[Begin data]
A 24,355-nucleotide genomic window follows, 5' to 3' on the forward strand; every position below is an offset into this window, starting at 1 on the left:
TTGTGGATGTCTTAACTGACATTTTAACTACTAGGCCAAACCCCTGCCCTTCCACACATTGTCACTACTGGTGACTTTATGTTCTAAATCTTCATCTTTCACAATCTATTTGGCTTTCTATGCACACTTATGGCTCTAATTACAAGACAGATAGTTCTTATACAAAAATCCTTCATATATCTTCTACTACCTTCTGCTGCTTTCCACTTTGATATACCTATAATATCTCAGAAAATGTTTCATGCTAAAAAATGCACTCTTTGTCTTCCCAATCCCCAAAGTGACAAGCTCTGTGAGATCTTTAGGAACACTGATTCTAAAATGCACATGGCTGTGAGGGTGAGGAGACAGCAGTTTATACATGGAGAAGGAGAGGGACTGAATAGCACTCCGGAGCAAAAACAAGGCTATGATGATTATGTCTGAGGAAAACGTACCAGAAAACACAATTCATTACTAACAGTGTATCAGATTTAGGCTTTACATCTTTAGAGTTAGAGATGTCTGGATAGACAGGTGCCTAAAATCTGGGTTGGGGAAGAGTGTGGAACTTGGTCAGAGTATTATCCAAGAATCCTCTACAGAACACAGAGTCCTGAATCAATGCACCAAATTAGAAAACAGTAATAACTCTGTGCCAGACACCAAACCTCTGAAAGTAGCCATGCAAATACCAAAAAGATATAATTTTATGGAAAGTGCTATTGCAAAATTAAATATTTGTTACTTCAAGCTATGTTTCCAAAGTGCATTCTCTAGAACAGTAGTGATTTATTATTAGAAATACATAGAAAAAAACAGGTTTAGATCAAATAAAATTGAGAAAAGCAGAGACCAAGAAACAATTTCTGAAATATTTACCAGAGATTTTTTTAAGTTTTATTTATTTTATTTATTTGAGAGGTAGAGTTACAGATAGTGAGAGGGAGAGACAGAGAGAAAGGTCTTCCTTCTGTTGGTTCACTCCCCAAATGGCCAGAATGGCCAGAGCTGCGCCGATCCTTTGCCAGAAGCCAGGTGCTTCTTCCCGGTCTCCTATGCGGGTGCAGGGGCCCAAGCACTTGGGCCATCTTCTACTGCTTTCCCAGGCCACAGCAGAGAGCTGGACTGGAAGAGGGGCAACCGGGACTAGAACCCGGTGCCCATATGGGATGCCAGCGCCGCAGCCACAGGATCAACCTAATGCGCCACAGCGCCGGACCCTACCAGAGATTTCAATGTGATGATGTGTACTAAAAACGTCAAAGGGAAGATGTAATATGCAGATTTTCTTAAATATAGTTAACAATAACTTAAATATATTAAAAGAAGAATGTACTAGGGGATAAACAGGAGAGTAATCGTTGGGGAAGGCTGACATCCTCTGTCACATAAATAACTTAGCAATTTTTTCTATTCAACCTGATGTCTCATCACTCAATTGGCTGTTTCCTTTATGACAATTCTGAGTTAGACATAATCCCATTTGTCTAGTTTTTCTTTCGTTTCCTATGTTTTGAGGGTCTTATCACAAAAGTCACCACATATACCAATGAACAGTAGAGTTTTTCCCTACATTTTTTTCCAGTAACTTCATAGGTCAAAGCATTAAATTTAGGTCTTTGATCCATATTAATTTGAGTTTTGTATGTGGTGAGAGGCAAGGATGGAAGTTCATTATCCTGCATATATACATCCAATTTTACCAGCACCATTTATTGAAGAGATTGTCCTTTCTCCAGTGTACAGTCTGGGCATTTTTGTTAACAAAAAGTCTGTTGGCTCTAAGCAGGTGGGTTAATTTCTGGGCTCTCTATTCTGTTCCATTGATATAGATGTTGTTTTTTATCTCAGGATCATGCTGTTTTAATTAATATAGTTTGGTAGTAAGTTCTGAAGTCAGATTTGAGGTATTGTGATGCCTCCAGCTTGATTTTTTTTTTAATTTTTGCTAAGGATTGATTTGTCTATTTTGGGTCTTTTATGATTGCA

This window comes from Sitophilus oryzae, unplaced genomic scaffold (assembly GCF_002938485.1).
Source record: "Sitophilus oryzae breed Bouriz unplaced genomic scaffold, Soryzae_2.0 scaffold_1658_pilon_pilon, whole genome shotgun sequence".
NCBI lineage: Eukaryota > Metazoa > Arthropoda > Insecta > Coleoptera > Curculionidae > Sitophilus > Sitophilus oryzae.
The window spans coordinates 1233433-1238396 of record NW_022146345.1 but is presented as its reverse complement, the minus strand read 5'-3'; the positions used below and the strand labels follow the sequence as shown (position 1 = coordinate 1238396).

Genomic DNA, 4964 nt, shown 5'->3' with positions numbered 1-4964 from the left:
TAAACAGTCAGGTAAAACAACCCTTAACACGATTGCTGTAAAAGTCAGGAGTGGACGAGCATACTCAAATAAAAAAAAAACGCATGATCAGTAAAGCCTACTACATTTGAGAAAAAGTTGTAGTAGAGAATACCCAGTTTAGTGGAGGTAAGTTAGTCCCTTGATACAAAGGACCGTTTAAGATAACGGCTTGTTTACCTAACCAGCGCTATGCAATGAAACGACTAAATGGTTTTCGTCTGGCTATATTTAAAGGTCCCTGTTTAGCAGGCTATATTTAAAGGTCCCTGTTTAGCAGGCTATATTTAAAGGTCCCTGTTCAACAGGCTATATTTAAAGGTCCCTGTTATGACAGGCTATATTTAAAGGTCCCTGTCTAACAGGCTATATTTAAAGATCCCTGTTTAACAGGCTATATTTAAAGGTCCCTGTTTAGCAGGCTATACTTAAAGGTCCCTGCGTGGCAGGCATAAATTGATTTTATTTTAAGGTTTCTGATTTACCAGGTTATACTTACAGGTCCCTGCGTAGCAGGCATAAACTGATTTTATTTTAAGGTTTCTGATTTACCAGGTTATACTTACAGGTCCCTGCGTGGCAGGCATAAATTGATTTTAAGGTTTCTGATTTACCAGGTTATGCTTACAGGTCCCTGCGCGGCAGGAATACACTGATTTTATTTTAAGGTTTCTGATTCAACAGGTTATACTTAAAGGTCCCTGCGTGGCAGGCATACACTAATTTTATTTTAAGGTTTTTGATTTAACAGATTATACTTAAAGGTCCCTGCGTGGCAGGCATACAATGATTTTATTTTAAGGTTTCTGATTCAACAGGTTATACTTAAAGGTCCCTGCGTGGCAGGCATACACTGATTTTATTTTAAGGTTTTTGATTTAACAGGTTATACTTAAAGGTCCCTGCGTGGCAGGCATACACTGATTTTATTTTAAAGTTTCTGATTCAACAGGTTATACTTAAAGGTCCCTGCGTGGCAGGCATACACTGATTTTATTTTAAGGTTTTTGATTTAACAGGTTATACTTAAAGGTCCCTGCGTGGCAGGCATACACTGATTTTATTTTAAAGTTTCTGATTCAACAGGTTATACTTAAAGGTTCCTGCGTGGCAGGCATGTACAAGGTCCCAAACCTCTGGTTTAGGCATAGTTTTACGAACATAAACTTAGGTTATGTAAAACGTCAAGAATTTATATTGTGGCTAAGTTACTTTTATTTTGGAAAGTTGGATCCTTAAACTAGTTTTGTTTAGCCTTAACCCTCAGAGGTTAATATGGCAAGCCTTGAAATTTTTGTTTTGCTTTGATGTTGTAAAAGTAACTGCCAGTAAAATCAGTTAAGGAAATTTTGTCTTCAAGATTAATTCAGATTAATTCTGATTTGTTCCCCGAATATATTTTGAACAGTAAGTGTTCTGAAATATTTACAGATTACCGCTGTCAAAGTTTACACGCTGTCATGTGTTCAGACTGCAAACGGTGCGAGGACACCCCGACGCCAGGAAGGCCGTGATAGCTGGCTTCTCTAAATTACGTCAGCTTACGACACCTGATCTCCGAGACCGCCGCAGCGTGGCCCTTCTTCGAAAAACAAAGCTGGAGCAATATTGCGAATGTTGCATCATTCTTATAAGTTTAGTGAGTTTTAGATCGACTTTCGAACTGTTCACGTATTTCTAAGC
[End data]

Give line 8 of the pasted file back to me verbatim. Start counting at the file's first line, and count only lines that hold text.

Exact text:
TAAACAGTCAGGTAAAACAACCCTTAACACGATTGCTGTAAAAGTCAGGAGTGGACGAGCATACTCAAATAAAAAAAAAACGCATGATCAGTAAAGCCTACTACATTTGAGAAAAAGTTGTAGTAGAGAATACCCAGTTTAGTGGAGGTAAGTTAGTCCCTTGATACAAAGGACCGTTTAAGATAACGGCTTGTTTACCTAACCAGCGCTATGCAATGAAACGACTAAATGGTTTTCGTCTGGCTATATTTAAAGGTCCCTGTTTAGCAGGCTATATTTAAAGGTCCCTGTTTAGCAGGCTATATTTAAAGGTCCCTGTTCAACAGGCTATATTTAAAGGTCCCTGTTATGACAGGCTATATTTAAAGGTCCCTGTCTAACAGGCTATATTTAAAGATCCCTGTTTAACAGGCTATATTTAAAGGTCCCTGTTTAGCAGGCTATACTTAAAGGTCCCTGCGTGGCAGGCATAAATTGATTTTATTTTAAGGTTTCTGATTTACCAGGTTATACTTACAGGTCCCTGCGTAGCAGGCATAAACTGATTTTATTTTAAGGTTTCTGATTTACCAGGTTATACTTACAGGTCCCTGCGTGGCAGGCATAAATTGATTTTAAGGTTTCTGATTTACCAGGTTATGCTTACAGGTCCCTGCGCGGCAGGAATACACTGATTTTATTTTAAGGTTTCTGATTCAACAGGTTATACTTAAAGGTCCCTGCGTGGCAGGCATACACTAATTTTATTTTAAGGTTTTTGATTTAACAGATTATACTTAAAGGTCCCTGCGTGGCAGGCATACAATGATTTTATTTTAAGGTTTCTGATTCAACAGGTTATACTTAAAGGTCCCTGCGTGGCAGGCATACACTGATTTTATTTTAAGGTTTTTGATTTAACAGGTTATACTTAAAGGTCCCTGCGTGGCAGGCATACACTGATTTTATTTTAAAGTTTCTGATTCAACAGGTTATACTTAAAGGTCCCTGCGTGGCAGGCATACACTGATTTTATTTTAAGGTTTTTGATTTAACAGGTTATACTTAAAGGTCCCTGCGTGGCAGGCATACACTGATTTTATTTTAAAGTTTCTGATTCAACAGGTTATACTTAAAGGTTCCTGCGTGGCAGGCATGTACAAGGTCCCAAACCTCTGGTTTAGGCATAGTTTTACGAACATAAACTTAGGTTATGTAAAACGTCAAGAATTTATATTGTGGCTAAGTTACTTTTATTTTGGAAAGTTGGATCCTTAAACTAGTTTTGTTTAGCCTTAACCCTCAGAGGTTAATATGGCAAGCCTTGAAATTTTTGTTTTGCTTTGATGTTGTAAAAGTAACTGCCAGTAAAATCAGTTAAGGAAATTTTGTCTTCAAGATTAATTCAGATTAATTCTGATTTGTTCCCCGAATATATTTTGAACAGTAAGTGTTCTGAAATATTTACAGATTACCGCTGTCAAAGTTTACACGCTGTCATGTGTTCAGACTGCAAACGGTGCGAGGACACCCCGACGCCAGGAAGGCCGTGATAGCTGGCTTCTCTAAATTACGTCAGCTTACGACACCTGATCTCCGAGACCGCCGCAGCGTGGCCCTTCTTCGAAAAACAAAGCTGGAGCAATATTGCGAATGTTGCATCATTCTTATAAGTTTAGTGAGTTTTAGATCGACTTTCGAACTGTTCACGTATTTCTAAGC